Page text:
As I walked down the street to the office of the Mitsubishi Flight School, the airport security stopped me and asked if I just arrived in the MU2. I said yes.  He parked his car and said let's walk back to your aircraft.  He would not answer any questions. Just, let's get to your aircraft. 

As we walked to where the plane was parked,  he said I will need your identification, drivers license, Pilots License, Medical, aircraft registration and any other documents relating to the operation of this aircraft.  In the distance I noticed a string of 5 or 6 cars with Blue Flashing lights.  I asked if those cars were coming for my benefit and he repeated the demands for the documents and watched as I gathered them from the aircraft.  I had everything  arranged as the flight school was also going to need to see all of the same information before we started school. 

The 5 or 6 cars arrived and the gentleman immediately asked where the other two passengers went.  I said I had no other passengers as I was here to attend [flight training school].  He said several times that he wanted me to tell him who the other two persons were and I said there were none.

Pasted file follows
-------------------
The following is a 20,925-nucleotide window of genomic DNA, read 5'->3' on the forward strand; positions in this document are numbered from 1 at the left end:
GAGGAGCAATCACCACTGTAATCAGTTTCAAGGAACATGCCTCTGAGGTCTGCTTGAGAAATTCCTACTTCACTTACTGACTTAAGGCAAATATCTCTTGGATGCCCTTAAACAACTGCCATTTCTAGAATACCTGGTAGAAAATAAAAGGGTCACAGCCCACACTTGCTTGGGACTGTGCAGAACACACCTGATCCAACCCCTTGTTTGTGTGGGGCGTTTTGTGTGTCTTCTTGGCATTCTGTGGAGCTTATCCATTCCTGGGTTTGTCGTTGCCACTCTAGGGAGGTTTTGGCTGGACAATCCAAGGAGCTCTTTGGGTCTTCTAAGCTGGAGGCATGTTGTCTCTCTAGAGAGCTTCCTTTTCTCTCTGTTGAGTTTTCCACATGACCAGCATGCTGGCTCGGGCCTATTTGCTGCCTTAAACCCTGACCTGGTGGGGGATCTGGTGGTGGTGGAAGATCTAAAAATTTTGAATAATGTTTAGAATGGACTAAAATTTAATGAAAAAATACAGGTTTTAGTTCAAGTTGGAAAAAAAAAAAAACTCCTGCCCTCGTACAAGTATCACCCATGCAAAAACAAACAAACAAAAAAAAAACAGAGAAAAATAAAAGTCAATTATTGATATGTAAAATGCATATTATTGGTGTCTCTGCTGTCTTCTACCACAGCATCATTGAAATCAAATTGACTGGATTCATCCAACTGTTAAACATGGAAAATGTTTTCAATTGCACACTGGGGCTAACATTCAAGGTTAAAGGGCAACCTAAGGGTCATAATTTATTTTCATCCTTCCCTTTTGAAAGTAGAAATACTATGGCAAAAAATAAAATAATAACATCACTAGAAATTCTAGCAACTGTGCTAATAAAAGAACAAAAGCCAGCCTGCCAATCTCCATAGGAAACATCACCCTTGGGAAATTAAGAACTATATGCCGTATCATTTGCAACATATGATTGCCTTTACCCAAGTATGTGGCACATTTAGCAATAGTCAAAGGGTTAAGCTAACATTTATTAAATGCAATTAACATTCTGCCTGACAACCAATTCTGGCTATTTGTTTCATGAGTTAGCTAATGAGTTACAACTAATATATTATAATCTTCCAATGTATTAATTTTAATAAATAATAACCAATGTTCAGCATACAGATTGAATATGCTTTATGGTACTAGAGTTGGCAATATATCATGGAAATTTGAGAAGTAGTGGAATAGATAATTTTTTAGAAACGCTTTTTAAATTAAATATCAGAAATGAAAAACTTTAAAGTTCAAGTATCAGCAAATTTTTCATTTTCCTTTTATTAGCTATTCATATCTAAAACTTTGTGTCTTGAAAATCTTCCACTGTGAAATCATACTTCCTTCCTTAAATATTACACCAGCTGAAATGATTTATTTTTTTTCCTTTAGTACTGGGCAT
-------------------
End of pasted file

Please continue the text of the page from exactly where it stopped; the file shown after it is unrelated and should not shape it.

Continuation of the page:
He then asked If I was carrying a large sum of money and I said well I guess.  I reached into my pocked took the wallet out and counted out $300 which was more then I usually carry with me.  He said he was looking for a large sum.  I said like what and he said well like $250,000. 

I said NO I no longer carry that type of money because my wife would spend it.  He found no humor in this.  He asked why I did not stop when I crossed the Border.  I answered that I came from Brownfield, Texas, and from California before that.  All he had to do was look at my frequencies on my knee board and or look into my flight on Flight Aware as it was all IFR. [The pilot is saying (a) that the list of radio frequencies, for the air-traffic controllers he had been talking to through the flight, would show a sequence from California through Texas to Tennesee; and (b) that the radar tracks kept on FlightAware would also show his route.]

To this he answered "We will do this our way". I said again I was attending school for the recurrent training.  He said nothing to that and then requested access to the aircraft.  I said for what and he said he had a need to search the aircraft and that in fact if I was not carrying drugs or large sums of money that I shouldn't have a problem with that.

I asked him who all these people were and he informed me that he had three agencies investigating me  and they were Homeland Security, The FBI, and DEA.  Each team had their own dogs that would be going through the aircraft and that they would be as careful as they could.  I  gave permission for him to search the aircraft. 

That is when he brought out 3 dogs and what appeared to be 3 separate teams of two people with each dog.  One team went in at a time and after they were done they came over to ask me questions.